Aug 31, 2009

Review Of Systems

A question sent to Doctor D:

"Why do doctors ask for information that has nothing to do with what I'll be seen about?"
Doctor D asks his patients superfluous questions all the time. You come to Doctor D with ankle pain and next thing you know you are answering questions about your breathing, how much alcohol you drink, if you have fevers, and your sex life. Doctor D asks these questions because he is nosy.

Doctors are nosy, but the more pertinent reason we must ask those questions is because we are lazy. Doctors, like most people, have a nasty habit of jumping to conclusions before thinking carefully. To combat mental laziness the MD powers-that-be came up with the "Review of Systems" where doctors ask a whole lot of questions about your body that don't directly relate to what's bothering you. It forces your doctor to think outside the box. Usually it turns out to be the obvious diagnosis, but the Review of Systems helps your doctor recognize when it isn't.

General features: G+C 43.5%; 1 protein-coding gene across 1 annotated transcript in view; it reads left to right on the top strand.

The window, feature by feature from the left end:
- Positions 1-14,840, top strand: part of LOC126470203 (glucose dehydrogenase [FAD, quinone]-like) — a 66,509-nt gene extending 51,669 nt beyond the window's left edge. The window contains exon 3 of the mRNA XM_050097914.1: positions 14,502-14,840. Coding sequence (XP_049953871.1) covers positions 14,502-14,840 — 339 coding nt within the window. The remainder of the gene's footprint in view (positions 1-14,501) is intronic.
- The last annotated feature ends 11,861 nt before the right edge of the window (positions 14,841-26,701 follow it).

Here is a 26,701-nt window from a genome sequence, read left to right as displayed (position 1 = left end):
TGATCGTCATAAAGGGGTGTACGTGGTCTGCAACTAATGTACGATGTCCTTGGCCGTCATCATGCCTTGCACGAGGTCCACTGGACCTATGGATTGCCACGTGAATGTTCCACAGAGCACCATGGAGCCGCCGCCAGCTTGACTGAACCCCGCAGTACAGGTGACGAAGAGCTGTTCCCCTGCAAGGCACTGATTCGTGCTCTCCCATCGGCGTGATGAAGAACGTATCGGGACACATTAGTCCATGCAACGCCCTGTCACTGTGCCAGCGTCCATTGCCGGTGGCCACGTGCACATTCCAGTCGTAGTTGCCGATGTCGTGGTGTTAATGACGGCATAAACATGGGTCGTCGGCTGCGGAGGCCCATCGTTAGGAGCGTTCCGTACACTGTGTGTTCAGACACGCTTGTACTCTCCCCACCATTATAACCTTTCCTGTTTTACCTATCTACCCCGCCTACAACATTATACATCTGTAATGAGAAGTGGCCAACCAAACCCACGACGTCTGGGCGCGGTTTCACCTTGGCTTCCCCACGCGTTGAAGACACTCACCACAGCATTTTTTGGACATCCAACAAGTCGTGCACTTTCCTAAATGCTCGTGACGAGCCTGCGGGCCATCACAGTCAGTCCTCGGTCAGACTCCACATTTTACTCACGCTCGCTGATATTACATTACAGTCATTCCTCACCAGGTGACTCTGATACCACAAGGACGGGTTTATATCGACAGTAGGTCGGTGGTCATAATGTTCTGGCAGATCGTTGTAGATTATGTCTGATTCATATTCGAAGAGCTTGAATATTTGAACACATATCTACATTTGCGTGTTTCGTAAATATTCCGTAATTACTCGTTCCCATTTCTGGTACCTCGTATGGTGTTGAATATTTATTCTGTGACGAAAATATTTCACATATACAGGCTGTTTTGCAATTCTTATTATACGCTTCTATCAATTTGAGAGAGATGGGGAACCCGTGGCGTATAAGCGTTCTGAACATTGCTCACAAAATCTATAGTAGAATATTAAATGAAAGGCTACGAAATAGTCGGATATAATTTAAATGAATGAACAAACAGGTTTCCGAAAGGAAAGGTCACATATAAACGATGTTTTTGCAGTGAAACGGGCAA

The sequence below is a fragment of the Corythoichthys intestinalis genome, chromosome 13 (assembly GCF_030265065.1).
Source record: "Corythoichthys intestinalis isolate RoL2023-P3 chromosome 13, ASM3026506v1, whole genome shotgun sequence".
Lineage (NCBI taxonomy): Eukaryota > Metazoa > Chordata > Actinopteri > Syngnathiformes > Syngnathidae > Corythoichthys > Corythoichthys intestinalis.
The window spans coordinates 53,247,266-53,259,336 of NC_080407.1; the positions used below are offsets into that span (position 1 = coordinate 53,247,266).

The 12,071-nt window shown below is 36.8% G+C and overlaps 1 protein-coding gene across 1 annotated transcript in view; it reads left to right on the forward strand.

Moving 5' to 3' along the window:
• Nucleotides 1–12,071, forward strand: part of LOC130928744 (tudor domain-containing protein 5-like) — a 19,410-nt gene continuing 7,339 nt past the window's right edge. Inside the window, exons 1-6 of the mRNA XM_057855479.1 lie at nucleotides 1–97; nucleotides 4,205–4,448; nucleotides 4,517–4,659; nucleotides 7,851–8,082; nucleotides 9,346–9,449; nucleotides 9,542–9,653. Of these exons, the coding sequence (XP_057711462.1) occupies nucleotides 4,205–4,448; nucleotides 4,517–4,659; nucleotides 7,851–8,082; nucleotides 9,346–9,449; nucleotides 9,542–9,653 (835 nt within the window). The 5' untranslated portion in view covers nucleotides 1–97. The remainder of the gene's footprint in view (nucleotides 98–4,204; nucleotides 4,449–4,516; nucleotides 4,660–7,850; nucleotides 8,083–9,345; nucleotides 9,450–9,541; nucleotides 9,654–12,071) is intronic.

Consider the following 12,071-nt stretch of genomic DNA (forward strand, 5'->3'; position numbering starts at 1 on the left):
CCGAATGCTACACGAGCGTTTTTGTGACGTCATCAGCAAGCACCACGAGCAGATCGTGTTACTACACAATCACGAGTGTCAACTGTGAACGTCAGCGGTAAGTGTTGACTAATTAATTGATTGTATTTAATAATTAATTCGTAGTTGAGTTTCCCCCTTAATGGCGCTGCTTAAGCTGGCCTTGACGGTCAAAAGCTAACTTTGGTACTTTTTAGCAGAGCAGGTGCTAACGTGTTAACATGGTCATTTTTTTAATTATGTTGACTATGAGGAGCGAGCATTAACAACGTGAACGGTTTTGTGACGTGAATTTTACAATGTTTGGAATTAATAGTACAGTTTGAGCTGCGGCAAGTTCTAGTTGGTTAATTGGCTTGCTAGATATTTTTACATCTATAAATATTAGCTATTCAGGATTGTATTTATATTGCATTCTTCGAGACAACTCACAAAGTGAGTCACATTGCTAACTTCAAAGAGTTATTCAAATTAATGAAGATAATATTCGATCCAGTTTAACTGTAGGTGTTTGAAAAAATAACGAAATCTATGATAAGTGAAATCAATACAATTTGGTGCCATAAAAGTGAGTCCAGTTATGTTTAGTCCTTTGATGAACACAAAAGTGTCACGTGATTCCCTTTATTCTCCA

Doctors also do this because we are greedy: insurance won't pay for your exam unless at least some Review of Systems is done. Fortunately this is one of those situations where your insurance company actually does something for your benefit. They know a Review of Systems is cheaper than a CT Scan.

When you come to Doctor D with a swollen ankle without any injury it is probably gout. But questions about your breathing or your genitals force Doctor D to at least consider that non-traumatic ankle swelling can be caused by a blood clot or a gonorrhea infection.

So now you'll know why we ask all those crazy questions.

2 comments:

warmsocks said...

Very timely information. Thank you for another great post.

Anonymous said...

Chances are, with the changes ongoing in pharmacy, when you go to your pharmacist for a Medication Therapy Management or Pharmaceutical Care consultation, they will go through the same thing. They don't tell us those exact reasons for why they train us to do it in pharmacy school, but that sounds like it would be pretty good reasons for asking all those "superfluous" questions!

Post a Comment